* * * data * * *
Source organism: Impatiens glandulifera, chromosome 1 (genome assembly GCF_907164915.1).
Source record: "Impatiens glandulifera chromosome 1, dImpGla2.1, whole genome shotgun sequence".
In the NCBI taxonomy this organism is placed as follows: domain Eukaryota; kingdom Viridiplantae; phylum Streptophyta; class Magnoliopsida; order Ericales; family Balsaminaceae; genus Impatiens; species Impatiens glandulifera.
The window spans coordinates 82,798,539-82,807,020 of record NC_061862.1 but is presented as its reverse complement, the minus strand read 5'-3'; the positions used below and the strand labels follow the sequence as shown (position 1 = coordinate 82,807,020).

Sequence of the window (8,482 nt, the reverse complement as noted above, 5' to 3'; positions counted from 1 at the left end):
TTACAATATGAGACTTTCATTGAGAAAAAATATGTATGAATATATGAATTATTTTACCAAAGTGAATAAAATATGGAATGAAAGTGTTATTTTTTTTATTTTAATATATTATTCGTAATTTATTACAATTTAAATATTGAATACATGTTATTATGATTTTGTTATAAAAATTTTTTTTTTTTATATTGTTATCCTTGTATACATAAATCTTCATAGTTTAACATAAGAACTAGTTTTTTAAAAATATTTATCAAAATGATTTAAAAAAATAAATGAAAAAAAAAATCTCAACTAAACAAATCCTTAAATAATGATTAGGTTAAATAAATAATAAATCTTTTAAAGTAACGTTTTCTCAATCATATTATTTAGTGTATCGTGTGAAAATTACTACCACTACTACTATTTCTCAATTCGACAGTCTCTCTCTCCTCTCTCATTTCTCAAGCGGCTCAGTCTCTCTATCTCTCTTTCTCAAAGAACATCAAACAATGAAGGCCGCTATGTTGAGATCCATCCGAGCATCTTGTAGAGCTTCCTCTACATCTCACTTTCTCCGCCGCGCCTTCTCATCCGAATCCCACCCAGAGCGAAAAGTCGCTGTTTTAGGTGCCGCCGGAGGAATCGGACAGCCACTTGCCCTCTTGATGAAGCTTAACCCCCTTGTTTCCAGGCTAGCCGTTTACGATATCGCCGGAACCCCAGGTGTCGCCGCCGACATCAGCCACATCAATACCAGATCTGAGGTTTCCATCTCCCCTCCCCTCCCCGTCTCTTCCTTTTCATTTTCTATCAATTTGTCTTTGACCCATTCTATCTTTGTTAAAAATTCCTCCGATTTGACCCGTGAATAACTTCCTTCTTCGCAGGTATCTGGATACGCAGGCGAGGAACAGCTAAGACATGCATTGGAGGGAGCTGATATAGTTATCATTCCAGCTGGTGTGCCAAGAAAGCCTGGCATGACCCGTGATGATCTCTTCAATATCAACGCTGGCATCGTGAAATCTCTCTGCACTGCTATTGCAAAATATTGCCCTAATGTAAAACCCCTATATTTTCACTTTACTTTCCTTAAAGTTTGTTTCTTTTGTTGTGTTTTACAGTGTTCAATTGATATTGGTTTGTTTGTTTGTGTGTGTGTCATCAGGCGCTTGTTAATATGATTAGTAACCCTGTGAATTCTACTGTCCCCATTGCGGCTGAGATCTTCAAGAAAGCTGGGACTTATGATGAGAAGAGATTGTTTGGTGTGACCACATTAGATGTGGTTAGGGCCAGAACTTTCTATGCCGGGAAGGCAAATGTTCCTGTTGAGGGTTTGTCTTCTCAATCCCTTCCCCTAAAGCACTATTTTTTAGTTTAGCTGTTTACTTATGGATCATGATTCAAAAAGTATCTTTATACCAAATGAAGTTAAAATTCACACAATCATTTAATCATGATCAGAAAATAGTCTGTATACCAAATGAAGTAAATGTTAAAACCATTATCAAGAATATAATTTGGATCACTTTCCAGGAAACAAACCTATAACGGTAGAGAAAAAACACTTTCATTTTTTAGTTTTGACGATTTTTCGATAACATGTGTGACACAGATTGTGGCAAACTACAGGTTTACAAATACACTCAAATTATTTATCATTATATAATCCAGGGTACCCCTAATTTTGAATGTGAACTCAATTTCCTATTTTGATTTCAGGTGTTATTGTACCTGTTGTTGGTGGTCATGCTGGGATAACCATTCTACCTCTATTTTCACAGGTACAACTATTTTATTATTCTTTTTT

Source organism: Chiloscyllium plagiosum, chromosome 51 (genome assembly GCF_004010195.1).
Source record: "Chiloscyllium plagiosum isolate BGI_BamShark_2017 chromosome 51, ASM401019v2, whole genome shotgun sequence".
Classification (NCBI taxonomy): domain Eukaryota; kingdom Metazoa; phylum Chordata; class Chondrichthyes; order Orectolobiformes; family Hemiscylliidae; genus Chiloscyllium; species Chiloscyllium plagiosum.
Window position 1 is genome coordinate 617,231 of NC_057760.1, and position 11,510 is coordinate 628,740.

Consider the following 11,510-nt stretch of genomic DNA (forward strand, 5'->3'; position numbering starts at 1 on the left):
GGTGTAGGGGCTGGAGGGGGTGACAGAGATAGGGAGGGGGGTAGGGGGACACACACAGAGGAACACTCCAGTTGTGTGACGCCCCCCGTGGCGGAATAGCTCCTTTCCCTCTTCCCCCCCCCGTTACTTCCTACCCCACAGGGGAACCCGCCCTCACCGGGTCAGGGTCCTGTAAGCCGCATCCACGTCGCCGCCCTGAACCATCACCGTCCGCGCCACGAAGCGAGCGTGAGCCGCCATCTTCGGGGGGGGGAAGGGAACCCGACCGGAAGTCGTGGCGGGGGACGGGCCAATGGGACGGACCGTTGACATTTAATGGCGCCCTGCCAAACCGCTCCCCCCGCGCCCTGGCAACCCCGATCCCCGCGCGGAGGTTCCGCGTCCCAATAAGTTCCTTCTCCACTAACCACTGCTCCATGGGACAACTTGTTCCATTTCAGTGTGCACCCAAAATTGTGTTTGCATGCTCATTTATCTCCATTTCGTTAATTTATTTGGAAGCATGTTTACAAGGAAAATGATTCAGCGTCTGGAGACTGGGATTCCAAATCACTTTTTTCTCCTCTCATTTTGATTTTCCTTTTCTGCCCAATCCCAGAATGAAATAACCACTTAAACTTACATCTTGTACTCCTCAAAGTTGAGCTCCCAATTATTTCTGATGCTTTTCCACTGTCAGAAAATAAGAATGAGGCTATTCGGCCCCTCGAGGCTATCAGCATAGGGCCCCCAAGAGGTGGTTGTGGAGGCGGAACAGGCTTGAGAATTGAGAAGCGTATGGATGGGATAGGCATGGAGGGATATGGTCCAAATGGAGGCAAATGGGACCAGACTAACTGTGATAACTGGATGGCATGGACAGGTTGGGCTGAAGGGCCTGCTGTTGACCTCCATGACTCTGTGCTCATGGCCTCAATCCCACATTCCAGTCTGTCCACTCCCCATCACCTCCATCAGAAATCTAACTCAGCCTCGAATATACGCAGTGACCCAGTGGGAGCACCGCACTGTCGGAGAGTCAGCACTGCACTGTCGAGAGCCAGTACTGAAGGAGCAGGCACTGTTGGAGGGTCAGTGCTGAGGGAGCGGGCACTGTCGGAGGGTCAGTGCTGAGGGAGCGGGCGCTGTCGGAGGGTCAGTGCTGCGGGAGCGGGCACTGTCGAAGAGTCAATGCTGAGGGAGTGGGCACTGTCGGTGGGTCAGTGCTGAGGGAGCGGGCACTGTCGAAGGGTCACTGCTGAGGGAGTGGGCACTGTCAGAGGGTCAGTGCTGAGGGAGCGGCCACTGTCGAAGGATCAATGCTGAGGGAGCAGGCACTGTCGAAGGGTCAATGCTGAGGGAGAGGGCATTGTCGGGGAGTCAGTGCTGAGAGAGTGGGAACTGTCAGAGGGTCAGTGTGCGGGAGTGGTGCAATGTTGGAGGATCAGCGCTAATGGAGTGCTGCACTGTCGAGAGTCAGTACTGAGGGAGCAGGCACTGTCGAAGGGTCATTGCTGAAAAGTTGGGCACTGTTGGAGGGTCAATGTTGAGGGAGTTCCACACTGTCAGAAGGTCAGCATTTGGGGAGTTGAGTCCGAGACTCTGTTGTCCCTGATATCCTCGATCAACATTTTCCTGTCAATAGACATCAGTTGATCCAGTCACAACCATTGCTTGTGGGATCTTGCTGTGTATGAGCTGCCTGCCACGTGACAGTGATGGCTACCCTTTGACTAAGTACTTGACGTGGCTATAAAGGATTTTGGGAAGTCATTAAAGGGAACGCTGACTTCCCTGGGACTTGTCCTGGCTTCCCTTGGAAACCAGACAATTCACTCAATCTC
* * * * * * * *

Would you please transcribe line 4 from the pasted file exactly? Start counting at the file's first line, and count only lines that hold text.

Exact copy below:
The window spans coordinates 82,798,539-82,807,020 of record NC_061862.1 but is presented as its reverse complement, the minus strand read 5'-3'; the positions used below and the strand labels follow the sequence as shown (position 1 = coordinate 82,807,020).